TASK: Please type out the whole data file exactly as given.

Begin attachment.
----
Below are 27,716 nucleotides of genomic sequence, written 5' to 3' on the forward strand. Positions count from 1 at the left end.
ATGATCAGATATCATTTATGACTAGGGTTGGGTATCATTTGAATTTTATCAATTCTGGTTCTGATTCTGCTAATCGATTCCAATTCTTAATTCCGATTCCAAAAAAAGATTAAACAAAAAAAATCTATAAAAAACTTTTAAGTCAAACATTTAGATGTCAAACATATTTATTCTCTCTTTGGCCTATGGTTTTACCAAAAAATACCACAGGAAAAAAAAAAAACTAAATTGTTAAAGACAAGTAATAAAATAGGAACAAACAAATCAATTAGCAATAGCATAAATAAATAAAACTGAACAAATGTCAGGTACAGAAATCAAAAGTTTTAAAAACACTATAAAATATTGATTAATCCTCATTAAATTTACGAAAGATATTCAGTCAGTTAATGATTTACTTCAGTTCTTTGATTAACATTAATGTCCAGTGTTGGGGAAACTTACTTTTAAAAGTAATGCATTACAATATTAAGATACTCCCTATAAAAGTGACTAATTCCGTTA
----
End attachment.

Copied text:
Below are 27,716 nucleotides of genomic sequence, written 5' to 3' on the forward strand. Positions count from 1 at the left end.
ATGATCAGATATCATTTATGACTAGGGTTGGGTATCATTTGAATTTTATCAATTCTGGTTCTGATTCTGCTAATCGATTCCAATTCTTAATTCCGATTCCAAAAAAAGATTAAACAAAAAAAATCTATAAAAAACTTTTAAGTCAAACATTTAGATGTCAAACATATTTATTCTCTCTTTGGCCTATGGTTTTACCAAAAAATACCACAGGAAAAAAAAAAAACTAAATTGTTAAAGACAAGTAATAAAATAGGAACAAACAAATCAATTAGCAATAGCATAAATAAATAAAACTGAACAAATGTCAGGTACAGAAATCAAAAGTTTTAAAAACACTATAAAATATTGATTAATCCTCATTAAATTTACGAAAGATATTCAGTCAGTTAATGATTTACTTCAGTTCTTTGATTAACATTAATGTCCAGTGTTGGGGAAACTTACTTTTAAAAGTAATGCATTACAATATTAAGATACTCCCTATAAAAGTGACTAATTCCGTTA